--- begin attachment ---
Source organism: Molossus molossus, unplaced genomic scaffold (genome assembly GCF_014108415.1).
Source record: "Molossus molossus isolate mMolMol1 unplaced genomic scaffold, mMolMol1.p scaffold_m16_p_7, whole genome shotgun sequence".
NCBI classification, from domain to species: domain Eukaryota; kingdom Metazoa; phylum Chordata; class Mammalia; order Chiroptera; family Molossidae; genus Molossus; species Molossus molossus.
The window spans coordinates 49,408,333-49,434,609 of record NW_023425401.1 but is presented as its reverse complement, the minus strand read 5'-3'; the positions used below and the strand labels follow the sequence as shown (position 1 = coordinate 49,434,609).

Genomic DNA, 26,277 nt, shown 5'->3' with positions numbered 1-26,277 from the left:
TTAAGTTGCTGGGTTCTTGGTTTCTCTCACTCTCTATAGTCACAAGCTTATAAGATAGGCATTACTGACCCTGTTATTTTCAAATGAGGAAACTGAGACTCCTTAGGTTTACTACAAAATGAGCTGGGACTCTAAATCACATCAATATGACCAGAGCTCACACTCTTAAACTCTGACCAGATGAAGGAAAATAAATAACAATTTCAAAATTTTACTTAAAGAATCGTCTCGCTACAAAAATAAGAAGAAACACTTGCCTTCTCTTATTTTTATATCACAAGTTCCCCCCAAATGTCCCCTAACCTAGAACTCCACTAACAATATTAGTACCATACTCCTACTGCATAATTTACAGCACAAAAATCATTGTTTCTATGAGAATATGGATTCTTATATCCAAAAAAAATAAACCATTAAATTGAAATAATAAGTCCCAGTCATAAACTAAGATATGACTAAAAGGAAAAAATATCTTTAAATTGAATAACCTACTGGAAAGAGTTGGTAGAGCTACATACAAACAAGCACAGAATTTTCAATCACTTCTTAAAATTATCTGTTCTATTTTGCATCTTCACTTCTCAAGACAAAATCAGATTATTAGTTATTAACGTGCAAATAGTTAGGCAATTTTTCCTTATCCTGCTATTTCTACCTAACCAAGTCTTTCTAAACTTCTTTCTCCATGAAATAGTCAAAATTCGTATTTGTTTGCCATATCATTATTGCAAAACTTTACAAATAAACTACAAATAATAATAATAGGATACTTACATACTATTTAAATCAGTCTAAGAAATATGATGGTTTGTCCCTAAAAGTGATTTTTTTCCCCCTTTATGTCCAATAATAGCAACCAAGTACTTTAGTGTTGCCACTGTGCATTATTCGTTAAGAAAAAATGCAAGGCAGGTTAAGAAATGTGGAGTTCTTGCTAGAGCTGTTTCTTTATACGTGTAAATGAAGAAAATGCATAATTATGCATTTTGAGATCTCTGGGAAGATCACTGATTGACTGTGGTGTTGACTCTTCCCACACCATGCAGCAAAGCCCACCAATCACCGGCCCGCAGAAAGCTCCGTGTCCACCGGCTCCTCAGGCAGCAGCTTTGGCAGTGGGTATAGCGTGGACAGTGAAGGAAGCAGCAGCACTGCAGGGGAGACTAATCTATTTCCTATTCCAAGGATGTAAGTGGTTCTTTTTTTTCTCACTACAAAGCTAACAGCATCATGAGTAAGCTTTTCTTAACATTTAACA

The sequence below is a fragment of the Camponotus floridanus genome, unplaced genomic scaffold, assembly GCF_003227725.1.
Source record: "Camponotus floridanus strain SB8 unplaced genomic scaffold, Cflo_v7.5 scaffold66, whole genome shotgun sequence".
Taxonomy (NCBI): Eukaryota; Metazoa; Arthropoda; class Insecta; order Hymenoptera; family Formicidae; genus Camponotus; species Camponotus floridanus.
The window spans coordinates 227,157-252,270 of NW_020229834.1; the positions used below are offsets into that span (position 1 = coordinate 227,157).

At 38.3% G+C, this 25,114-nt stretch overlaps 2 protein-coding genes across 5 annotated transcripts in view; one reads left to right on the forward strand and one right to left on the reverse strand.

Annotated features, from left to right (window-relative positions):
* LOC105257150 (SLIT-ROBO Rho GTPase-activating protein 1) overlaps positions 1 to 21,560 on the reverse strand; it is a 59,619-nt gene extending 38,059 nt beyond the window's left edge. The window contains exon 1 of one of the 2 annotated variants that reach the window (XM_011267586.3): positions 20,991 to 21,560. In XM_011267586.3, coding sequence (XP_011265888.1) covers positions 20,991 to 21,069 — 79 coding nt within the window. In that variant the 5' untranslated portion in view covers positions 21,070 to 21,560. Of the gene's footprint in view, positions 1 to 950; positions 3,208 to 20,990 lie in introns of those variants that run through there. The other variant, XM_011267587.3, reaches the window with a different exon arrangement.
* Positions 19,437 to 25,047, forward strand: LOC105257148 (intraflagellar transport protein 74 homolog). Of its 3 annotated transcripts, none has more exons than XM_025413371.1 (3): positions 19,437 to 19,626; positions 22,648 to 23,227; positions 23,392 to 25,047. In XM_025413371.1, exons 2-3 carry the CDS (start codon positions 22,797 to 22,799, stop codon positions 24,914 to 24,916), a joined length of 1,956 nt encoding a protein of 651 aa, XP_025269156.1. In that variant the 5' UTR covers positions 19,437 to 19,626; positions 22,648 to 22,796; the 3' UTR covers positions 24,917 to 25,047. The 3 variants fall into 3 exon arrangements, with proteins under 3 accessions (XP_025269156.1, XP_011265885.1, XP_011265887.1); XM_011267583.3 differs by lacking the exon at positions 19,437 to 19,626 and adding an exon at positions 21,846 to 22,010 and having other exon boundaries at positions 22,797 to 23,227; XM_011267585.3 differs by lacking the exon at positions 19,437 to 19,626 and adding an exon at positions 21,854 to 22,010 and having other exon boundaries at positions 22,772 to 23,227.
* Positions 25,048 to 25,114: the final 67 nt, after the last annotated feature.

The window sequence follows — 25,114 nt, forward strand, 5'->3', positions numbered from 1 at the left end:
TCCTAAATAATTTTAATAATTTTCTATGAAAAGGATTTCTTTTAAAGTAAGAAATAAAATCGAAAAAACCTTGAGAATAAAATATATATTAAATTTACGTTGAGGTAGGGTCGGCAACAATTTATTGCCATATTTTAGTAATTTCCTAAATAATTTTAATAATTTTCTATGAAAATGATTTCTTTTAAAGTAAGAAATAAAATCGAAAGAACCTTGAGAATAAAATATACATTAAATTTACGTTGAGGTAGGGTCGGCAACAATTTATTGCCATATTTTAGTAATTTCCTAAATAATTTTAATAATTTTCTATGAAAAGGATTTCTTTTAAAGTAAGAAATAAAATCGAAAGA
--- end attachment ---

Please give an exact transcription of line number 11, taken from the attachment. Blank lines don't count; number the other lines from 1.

At 38.3% G+C, this 25,114-nt stretch overlaps 2 protein-coding genes across 5 annotated transcripts in view; one reads left to right on the forward strand and one right to left on the reverse strand.